Thursday, January 24, 2008

The Next Hurdle

I have broken away from the rigors of my daily nine hours of class for a few moments of literary clarity. The news came out today that my choice for President of the United States has decided to call it quits. While there has been no official announcement, the inevitable folding of the Kucinich 2008 campaign is finally upon us.

I know what you're all saying, "Kucinich? Isn't he that little loon who's always whining about how his campaign doesn't get a fair shake?" Yeah, that's exactly who he is, although 'loon' is a bit hypocritical from someone talking to their computer screen. Dennis Kucinich is the only candidate who has any sort of moral cohesion to his campaign. He doesn't take money from special interests and he doesn't strategically change positions depending on the outcome of polls. He's committed to peace, community, and care for the poor; all of those things more than cover his belief in UFOs.

I did not, and still do not want this blog to be of a political nature; it's one of the reasons I've refrained to mention my favorite candidate until he's announced the end of his campaign (even though he could have used the PR). So I won't waste time extolling his plan to institute a Cabinet level Department of Peace, guaranteeing free education through college, and transforming the health care system into a non-profit entity.

I am going to use this space to mention and ruminate on an important observation of this campaign. I am overjoyed to see that the age-old prejudices of race and gender are crumbling in American politics. I don't pretend to think that these problems are not serious and ongoing, but it seems that finally, in politics, a qualified minority candidate can get a fare shake.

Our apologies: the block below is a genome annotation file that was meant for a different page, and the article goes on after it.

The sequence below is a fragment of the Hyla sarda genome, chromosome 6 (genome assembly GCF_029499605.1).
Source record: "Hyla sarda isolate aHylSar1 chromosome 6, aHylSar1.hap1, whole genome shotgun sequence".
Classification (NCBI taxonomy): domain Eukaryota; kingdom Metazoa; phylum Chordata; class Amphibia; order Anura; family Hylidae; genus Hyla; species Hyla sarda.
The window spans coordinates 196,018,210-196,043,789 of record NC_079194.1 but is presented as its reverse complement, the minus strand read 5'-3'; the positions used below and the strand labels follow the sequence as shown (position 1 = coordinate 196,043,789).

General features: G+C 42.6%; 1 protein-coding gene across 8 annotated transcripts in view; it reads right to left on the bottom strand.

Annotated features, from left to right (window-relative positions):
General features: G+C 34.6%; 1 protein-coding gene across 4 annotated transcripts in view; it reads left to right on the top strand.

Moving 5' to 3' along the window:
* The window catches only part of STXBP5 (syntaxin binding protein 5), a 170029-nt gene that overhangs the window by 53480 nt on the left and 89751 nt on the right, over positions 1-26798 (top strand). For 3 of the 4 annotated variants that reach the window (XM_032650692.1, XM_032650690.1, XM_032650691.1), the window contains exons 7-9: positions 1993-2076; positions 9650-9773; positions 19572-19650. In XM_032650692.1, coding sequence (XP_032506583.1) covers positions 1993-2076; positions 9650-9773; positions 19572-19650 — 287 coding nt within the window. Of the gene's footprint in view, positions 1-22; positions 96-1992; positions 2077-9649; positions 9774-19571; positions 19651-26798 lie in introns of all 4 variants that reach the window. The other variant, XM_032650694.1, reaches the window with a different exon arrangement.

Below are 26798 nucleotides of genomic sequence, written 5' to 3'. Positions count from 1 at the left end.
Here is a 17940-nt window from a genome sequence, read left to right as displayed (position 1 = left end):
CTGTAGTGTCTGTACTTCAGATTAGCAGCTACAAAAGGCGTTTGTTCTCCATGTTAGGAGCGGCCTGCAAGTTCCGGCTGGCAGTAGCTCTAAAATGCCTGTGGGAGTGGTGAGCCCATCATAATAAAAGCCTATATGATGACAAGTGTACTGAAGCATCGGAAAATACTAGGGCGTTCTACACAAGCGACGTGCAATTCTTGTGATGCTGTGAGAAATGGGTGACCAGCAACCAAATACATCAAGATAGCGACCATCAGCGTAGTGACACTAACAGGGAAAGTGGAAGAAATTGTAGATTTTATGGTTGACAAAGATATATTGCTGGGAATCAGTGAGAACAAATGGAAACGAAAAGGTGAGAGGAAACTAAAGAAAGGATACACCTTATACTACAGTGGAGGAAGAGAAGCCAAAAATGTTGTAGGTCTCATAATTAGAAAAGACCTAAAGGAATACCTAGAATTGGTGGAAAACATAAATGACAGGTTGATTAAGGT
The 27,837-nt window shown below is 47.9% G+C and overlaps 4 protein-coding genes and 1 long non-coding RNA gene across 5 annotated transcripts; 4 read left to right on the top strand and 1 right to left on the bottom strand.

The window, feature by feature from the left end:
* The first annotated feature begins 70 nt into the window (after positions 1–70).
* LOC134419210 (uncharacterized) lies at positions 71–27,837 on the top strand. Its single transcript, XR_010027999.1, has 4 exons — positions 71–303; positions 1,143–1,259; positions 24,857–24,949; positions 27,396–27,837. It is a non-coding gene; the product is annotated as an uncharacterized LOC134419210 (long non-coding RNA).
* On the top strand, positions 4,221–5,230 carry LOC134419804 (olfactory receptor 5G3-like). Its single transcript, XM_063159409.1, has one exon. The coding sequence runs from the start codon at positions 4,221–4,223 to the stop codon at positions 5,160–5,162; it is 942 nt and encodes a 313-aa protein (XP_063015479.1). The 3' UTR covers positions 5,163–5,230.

It may be time to move on to the next step in the egalitarianizing of the United States: appearance. Do you know the moment that Congressman Kucinich's long-shot campaign came to an end? It happened about nine months ago, before the first debate, when Saturday Night Live had him played by an extremely short woman. I don't begrudge Lorne Michaels and the gang this triviality. It was satirical, appropriate and quite humorous. I am more bemoaning the fact that all of those things are true in this country.

We've gotten to a point where the tone of one's pigment or the chromosomes of one's body no longer have a bearing on our opinion of them (on a broad scale). However, appearance is just as much a problem as it has always been. An interesting report came out last week on those internet candidate polls. People can work through a series of questions and answers which help them see which candidates best fit their beliefs on important election issues. The study found that the overwhelming majority of people who took the survey came up with Dennis Kucinich as their #1 match, though most continued to support whoever they supported prior to the survey.

Now Kucinich is merely an example here. We've known for a long time that our President has to be pretty. Exit polls for the last 25 years have shown that an alarming percentage of the population cast their vote for the "more attractive" candidate. We're a culture driven by visual stimuli. Time ran a story a few months back with findings that people were less likely to support candidates if they were balding or had gray hair. I don't propose a solution to this epidemic; I doubt one exists to be found. I just wish we'd stop patting ourselves on the back so hard about our ability to judge political candidates objectively. Barack Obama would not have the same support if he spoke as he does, but looked and dressed like Al Sharpton.

This is where Kucinich becomes a bad example. His policies and platform were idealistic at best and impossible at worst. He was never really taken seriously because he doesn't play within the normal rules of politics. But we need only look around us to see further evidence. The women in ancient period movies are always clean, hairless, and sporting impeccable skin despite the lack of American cultural mores, showers, and Neutrogena. If you want to stick to the political realm, we can do that too. Earlier this week Fred Thompson bowed out of the Republican race. Here was a man with little or no interest in running for President who wowed supporters for months with both his towering stature and powerful performance as a Manhattan District Attorney on Law and Order.

I'll climb back into my hole and my "unaffiliated"
(as they call independent voters in Kansas) existence and continue to wait for the other shoe to fall. I just hope that someday, most likely long after I'm gone, that society can reach the point of choosing leaders for reasons other than "they look the part."

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